Small businesses are as much about relationships and personality as anything else and Randy Walters, owner of Wimpy’s Paradise, has that in spades.
Small businesses are as much about relationships and personality as anything else and Randy Walters has both in spades.
He’s a character.
Part free-loving, free-hugging restaurateur, part funny man and part downtown Chandler cheerleader.
Take his response to people who body shamed Lady Gaga after her Super Bowl half-time show. He and two local guys unabashedly posted their own shirt-free dance on YouTube.
He’s also the guy who helped rally support this spring for a mom and daughter living out of their van in Chandler.
And he’s the guy who turned his sidewalk sandwich board sign into an olive branch after the divisive presidential election.
“We don’t care about your race, color, religion, sexual orientation, political views or if your [sic] a vegetarian,” it reads.
The sign also offers free hugs. “Let’s become a world of hugs and help not hate and hurt,” it says.
That’s Walters, the owner of Wimpy’s Paradise, 48 S. San Marcos Place, in downtown Chandler.
Originally from outside of Pittsburgh, the 63-year-old has called Chandler home for the past 41 years, after following his high school sweetheart to the desert.
“Randy creatively works hard to keep this jewel of a restaurant on the map,” Chandler Vice Mayor Kevin Hartke said. “While the food is great at Wimpy’s Paradise, what I like most about the restaurant is the owner.”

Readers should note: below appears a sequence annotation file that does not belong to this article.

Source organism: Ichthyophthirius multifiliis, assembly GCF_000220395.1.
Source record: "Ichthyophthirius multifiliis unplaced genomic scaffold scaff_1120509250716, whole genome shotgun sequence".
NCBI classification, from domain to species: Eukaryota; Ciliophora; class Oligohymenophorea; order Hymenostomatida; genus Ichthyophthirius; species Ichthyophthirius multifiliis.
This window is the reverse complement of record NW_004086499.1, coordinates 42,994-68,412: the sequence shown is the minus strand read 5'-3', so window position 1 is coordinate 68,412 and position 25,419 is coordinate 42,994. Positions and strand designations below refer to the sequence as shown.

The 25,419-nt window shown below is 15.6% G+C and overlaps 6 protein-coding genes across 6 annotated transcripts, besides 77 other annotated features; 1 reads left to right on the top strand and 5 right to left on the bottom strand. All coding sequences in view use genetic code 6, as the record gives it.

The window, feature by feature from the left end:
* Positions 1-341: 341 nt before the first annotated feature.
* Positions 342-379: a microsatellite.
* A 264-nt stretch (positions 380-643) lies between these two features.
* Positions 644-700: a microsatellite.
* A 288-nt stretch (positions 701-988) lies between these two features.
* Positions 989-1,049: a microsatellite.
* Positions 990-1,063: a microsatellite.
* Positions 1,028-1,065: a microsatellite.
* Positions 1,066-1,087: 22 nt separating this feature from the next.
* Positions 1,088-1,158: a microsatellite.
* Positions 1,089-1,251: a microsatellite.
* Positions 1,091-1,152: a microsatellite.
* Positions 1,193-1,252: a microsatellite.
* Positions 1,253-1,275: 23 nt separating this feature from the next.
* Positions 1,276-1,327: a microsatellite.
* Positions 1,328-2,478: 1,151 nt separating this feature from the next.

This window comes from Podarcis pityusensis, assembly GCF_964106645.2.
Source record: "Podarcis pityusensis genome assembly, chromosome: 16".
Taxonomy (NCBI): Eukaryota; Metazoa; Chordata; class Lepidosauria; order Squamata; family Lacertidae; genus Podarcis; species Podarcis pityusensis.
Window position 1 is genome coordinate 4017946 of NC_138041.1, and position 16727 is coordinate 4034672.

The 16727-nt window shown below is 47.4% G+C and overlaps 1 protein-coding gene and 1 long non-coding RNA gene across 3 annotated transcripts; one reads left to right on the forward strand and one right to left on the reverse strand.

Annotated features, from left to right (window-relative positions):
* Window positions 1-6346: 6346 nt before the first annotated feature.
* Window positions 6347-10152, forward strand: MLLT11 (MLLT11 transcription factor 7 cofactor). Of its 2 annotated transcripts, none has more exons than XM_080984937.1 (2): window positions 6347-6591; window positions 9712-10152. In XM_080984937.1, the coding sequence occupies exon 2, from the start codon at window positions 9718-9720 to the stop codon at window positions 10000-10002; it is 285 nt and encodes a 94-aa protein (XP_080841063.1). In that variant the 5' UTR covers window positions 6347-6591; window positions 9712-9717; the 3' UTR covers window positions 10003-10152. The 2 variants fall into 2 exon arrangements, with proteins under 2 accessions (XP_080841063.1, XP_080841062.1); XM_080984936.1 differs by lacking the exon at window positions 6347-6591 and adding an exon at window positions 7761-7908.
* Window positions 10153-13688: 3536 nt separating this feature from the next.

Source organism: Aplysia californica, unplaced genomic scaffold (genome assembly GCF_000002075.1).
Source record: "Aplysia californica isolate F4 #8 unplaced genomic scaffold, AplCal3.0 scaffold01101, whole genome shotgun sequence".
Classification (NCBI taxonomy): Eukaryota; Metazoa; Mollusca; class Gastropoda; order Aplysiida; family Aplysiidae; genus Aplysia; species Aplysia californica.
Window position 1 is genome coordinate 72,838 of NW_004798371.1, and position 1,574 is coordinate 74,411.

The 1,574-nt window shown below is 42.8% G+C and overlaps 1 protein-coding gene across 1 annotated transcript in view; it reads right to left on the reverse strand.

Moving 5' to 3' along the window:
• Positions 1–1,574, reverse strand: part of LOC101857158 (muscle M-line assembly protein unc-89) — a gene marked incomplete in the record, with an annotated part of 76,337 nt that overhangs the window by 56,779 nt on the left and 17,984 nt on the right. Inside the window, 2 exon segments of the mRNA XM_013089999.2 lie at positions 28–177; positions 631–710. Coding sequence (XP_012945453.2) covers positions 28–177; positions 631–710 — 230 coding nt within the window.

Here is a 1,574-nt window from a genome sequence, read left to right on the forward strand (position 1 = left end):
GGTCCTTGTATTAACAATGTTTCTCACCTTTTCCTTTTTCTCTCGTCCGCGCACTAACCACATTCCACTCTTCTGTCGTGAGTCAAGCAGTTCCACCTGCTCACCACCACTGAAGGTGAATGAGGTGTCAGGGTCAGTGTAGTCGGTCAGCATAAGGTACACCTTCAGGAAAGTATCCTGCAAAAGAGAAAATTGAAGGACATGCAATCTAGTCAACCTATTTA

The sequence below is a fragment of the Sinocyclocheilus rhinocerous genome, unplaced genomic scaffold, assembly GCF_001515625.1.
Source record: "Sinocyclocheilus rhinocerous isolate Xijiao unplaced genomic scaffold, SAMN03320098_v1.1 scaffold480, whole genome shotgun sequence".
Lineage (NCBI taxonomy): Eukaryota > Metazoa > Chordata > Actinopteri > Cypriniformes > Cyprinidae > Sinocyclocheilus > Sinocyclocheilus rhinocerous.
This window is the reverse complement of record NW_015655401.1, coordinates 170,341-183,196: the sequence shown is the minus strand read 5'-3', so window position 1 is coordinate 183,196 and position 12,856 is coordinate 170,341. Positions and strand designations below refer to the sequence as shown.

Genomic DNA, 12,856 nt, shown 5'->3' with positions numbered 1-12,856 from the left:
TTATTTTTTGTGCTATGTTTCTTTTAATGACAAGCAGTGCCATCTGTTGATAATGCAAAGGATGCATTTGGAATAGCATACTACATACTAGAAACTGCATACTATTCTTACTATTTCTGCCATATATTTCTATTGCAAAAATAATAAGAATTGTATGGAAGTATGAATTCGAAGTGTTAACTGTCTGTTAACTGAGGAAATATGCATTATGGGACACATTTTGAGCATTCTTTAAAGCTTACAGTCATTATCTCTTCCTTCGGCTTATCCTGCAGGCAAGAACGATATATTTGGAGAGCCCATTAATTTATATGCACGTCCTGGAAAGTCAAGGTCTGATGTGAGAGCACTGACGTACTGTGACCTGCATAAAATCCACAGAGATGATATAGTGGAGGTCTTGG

Walters estimates he’s given over 3,000 hugs since the sign went up, and he plans to keep them coming.
He admits that he didn’t really think about how people might react to the sign when he put it up but he knew he needed to do it.
“Ninety-nine percent of the people in this world are good,” Walters said, “it’s the small percent that creates all the havoc, all the wars and gets all the attention.”
Walters wanted to highlight that belief with his sign. He jokes that the inclusiveness extends to “grammar Nazis” who point out that “your” on the sign should be “you’re.”
The reaction has been largely supportive with only two incidents Walters could think of where people reacted negatively. One person took offense to a rainbow heart sticker on his door which states “love is love.”
The sign and its message have reverberated beyond Chandler, making its way onto the popular website Reddit where it has gathered over 150 comments and thousands of up-votes.
Two of the best hugs
Walters hugs restaurant patrons and passers-by alike.Two, in particular, have stuck with him.
One day, a Muslim man walked in and asked about the free hugs. The two men hugged and when Walters pulled away he noticed the man’s eyes welling with tears.
“He thanked me because his wife and family have been the target of so much hate,” Walters said.
Another instance involved a woman in her mid-20s and it still chokes Walters up.
The young woman walked into the restaurant and asked about the free hugs. Walter hugged the woman, but noticed that she was hugging tighter than most people and for much longer.